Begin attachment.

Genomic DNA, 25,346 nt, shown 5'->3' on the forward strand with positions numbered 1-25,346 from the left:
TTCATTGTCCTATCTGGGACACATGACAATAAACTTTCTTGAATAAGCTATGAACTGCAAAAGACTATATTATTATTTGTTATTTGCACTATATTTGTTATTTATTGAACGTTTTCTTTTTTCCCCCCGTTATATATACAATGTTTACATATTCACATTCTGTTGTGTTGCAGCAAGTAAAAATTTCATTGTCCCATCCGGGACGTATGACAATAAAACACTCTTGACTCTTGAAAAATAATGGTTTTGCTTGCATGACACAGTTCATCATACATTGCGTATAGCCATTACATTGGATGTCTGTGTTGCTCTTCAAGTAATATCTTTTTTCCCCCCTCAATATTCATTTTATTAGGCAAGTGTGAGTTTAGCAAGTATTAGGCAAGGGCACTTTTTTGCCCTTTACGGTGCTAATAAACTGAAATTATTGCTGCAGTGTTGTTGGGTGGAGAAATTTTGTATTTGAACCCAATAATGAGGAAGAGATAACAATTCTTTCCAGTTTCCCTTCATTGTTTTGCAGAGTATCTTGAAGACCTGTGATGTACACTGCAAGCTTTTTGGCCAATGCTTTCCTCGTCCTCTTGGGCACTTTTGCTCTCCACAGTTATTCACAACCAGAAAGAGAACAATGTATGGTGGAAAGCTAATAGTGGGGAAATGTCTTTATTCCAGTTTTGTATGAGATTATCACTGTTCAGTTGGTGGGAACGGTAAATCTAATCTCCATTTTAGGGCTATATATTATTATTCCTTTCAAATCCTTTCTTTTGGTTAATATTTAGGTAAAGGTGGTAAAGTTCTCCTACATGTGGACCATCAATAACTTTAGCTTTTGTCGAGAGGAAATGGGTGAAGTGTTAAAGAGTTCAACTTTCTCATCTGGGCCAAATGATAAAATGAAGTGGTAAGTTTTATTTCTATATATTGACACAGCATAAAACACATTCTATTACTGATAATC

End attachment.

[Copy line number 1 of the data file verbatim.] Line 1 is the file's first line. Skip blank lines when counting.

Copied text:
Genomic DNA, 25,346 nt, shown 5'->3' on the forward strand with positions numbered 1-25,346 from the left: